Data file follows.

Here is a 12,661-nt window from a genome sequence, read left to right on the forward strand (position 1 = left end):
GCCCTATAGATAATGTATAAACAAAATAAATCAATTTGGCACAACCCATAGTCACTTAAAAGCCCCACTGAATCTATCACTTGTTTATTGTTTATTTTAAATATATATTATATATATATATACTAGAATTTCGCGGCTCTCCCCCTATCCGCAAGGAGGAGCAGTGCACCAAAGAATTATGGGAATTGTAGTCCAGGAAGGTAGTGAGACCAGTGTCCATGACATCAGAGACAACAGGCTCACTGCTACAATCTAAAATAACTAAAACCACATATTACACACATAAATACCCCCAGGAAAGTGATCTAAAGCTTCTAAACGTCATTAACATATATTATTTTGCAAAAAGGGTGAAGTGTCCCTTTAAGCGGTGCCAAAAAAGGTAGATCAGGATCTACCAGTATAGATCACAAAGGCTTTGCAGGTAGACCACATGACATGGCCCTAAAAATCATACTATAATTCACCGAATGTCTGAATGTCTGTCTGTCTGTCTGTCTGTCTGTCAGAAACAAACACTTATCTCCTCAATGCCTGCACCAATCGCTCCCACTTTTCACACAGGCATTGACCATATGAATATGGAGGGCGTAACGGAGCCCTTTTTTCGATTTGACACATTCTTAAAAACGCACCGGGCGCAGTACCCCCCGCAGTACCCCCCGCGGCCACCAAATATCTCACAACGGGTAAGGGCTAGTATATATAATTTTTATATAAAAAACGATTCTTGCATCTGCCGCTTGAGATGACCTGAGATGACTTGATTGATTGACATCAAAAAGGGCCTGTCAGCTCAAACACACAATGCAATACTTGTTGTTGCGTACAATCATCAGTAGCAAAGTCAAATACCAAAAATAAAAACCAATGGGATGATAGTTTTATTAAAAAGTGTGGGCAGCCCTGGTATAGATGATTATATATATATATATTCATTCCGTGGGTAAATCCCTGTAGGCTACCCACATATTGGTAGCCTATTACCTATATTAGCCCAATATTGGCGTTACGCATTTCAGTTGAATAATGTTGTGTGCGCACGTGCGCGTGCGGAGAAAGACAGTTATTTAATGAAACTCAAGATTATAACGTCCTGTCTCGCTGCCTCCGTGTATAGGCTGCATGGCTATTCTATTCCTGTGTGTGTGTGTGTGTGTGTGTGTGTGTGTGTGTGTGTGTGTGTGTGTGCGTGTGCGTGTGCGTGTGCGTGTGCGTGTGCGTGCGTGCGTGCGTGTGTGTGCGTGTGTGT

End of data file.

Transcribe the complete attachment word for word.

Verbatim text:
Here is a 12,661-nt window from a genome sequence, read left to right on the forward strand (position 1 = left end):
GCCCTATAGATAATGTATAAACAAAATAAATCAATTTGGCACAACCCATAGTCACTTAAAAGCCCCACTGAATCTATCACTTGTTTATTGTTTATTTTAAATATATATTATATATATATATACTAGAATTTCGCGGCTCTCCCCCTATCCGCAAGGAGGAGCAGTGCACCAAAGAATTATGGGAATTGTAGTCCAGGAAGGTAGTGAGACCAGTGTCCATGACATCAGAGACAACAGGCTCACTGCTACAATCTAAAATAACTAAAACCACATATTACACACATAAATACCCCCAGGAAAGTGATCTAAAGCTTCTAAACGTCATTAACATATATTATTTTGCAAAAAGGGTGAAGTGTCCCTTTAAGCGGTGCCAAAAAAGGTAGATCAGGATCTACCAGTATAGATCACAAAGGCTTTGCAGGTAGACCACATGACATGGCCCTAAAAATCATACTATAATTCACCGAATGTCTGAATGTCTGTCTGTCTGTCTGTCTGTCTGTCAGAAACAAACACTTATCTCCTCAATGCCTGCACCAATCGCTCCCACTTTTCACACAGGCATTGACCATATGAATATGGAGGGCGTAACGGAGCCCTTTTTTCGATTTGACACATTCTTAAAAACGCACCGGGCGCAGTACCCCCCGCAGTACCCCCCGCGGCCACCAAATATCTCACAACGGGTAAGGGCTAGTATATATAATTTTTATATAAAAAACGATTCTTGCATCTGCCGCTTGAGATGACCTGAGATGACTTGATTGATTGACATCAAAAAGGGCCTGTCAGCTCAAACACACAATGCAATACTTGTTGTTGCGTACAATCATCAGTAGCAAAGTCAAATACCAAAAATAAAAACCAATGGGATGATAGTTTTATTAAAAAGTGTGGGCAGCCCTGGTATAGATGATTATATATATATATATTCATTCCGTGGGTAAATCCCTGTAGGCTACCCACATATTGGTAGCCTATTACCTATATTAGCCCAATATTGGCGTTACGCATTTCAGTTGAATAATGTTGTGTGCGCACGTGCGCGTGCGGAGAAAGACAGTTATTTAATGAAACTCAAGATTATAACGTCCTGTCTCGCTGCCTCCGTGTATAGGCTGCATGGCTATTCTATTCCTGTGTGTGTGTGTGTGTGTGTGTGTGTGTGTGTGTGTGTGTGTGTGTGTGCGTGTGCGTGTGCGTGTGCGTGTGCGTGTGCGTGCGTGCGTGCGTGTGTGTGCGTGTGTGT